Please imagine a scene. With a street light and the moon high up in the sky, you are walking by a neighborhood. Along the side of the road, you see these old furnitures, some have been taken apart, some remain complete but have imperfections on their body that are hard to ignore. You decide to stop by, facing these furnitures that are at the end of their life as functional objects, wondering about those memories they carry with them and how you can bring them back to life.
I was intrigued by this contrast between a sense of coziness and loneliness in it. I decided to create this collection that merges furnitures, functional objects, and everyday wear into experimental garments that will be able to meet people’s needs. The idea of bringing different pieces together, transforming their form, and finally unifying them as a whole is practiced in this collection. This also contains my call out to the fashion industry to bring more attention to wasted objects and reusable materials with open minds. With the idea of rebirth and the functional aspect of the garments, I wish to encourage consumers to keep a single garment for longer instead of buying more to waste.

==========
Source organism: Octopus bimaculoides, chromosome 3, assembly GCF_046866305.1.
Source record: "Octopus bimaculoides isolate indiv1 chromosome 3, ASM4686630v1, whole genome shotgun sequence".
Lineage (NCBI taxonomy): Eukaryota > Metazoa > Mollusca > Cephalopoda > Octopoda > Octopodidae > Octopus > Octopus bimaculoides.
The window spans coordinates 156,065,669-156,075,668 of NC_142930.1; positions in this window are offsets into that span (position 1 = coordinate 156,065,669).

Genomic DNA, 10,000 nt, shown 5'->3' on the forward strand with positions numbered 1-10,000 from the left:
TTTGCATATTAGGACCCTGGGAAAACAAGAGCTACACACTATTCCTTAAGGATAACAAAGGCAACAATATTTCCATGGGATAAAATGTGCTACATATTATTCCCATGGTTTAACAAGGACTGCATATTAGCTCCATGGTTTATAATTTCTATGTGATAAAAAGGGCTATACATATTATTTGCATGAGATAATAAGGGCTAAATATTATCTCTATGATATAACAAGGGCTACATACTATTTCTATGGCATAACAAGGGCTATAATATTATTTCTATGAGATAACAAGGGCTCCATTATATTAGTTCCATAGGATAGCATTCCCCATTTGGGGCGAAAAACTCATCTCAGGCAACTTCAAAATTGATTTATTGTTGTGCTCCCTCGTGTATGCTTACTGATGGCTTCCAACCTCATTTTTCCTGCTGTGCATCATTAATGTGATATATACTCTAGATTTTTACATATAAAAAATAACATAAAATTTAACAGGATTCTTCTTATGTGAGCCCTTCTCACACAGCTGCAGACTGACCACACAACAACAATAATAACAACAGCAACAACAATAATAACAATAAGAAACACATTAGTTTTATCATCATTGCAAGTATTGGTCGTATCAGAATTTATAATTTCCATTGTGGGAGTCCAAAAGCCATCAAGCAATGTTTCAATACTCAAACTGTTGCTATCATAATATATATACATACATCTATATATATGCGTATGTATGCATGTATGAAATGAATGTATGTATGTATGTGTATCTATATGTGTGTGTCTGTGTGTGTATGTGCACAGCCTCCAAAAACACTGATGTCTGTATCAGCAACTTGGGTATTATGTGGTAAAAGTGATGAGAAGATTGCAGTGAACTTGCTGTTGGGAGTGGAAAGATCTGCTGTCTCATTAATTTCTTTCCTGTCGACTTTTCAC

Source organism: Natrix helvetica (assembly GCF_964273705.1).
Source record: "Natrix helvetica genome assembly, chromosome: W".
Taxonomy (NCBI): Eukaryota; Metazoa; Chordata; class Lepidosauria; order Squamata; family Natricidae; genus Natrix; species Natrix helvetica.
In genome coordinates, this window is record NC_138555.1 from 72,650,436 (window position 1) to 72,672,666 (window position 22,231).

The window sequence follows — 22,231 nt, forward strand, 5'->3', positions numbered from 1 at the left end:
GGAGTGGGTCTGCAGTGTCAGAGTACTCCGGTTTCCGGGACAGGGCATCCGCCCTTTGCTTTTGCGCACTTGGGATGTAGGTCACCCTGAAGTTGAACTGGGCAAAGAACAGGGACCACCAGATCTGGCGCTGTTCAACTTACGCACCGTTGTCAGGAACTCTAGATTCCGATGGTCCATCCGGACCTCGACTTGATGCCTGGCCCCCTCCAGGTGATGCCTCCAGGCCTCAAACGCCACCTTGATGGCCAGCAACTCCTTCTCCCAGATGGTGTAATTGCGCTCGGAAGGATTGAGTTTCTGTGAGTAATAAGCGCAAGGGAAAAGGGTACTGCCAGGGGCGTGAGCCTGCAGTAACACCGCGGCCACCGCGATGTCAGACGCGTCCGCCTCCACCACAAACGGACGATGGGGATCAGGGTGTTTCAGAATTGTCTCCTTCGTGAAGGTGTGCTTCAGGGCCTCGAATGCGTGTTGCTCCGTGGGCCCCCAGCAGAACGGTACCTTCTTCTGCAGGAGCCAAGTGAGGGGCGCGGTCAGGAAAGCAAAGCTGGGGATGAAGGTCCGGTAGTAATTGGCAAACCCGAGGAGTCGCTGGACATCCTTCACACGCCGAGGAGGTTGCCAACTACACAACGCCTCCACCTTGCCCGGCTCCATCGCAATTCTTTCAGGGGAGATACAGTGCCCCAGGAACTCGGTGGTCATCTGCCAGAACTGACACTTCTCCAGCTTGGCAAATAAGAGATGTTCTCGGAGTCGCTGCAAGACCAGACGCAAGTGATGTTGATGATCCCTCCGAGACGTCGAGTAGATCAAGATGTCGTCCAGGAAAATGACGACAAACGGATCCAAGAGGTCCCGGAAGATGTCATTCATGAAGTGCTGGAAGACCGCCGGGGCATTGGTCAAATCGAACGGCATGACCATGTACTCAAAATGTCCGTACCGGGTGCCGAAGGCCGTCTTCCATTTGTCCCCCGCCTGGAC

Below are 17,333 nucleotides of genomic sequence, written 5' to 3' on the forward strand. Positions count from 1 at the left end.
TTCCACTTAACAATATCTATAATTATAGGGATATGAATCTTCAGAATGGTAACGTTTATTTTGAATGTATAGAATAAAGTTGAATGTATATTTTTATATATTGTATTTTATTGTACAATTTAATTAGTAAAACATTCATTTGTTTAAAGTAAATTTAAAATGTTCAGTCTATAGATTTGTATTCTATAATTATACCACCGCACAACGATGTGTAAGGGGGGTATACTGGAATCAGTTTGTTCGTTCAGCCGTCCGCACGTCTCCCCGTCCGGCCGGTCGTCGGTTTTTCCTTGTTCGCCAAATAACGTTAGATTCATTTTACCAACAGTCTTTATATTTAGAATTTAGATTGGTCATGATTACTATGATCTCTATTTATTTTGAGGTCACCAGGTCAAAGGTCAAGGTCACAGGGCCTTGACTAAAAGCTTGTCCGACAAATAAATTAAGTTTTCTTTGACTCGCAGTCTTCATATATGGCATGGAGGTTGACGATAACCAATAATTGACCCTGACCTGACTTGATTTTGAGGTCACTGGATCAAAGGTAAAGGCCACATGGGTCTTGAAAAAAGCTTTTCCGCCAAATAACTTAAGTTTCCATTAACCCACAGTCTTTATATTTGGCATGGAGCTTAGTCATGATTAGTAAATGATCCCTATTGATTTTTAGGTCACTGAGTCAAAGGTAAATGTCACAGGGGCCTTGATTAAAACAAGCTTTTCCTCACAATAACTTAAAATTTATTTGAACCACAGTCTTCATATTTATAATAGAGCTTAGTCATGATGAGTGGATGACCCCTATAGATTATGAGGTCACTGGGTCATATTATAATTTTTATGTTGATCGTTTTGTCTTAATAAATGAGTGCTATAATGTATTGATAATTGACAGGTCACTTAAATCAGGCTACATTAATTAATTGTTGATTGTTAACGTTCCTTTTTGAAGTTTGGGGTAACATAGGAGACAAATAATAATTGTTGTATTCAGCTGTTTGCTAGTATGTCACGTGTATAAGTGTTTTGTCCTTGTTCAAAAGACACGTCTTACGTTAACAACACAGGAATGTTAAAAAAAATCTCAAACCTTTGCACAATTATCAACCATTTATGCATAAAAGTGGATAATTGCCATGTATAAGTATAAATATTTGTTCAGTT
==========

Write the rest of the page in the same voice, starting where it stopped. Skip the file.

All the garments are like lego pieces, they can be taken off from the wearer’s body, transform into pieces and assemble back into furnitures. From a bean bag chair, a box cushion sofa to a lounge chair, these garments can meet different types of needs. Different types of accessories are used in each look for assembling. Color palettes are selected to bring comfort, softness, and a peaceful feeling to the wearers.
In order to bring the idea of rebirth into my fabrics, I reference the Japanese Boro textiles and quilting techniques. There are hand-knitted squares; mended and patched fabric with embroidery and screen-printed patterns. While the COVID-19 is making materials and supports harder to reach, it also cuts my connection with my supportive family. In order to memorize old furniture in my grandmother’s house that is covered with plastic slipcovers, I recycled plastic and yarns to bring that memory into my collection. With limitations and the complex processes of creating these fabrics, I decided to scan and print all these fabric samples, and then hand sew the actual piece onto the printed ones. This helps to create an illusion for viewers and also makes it possible to mass-produce the collection.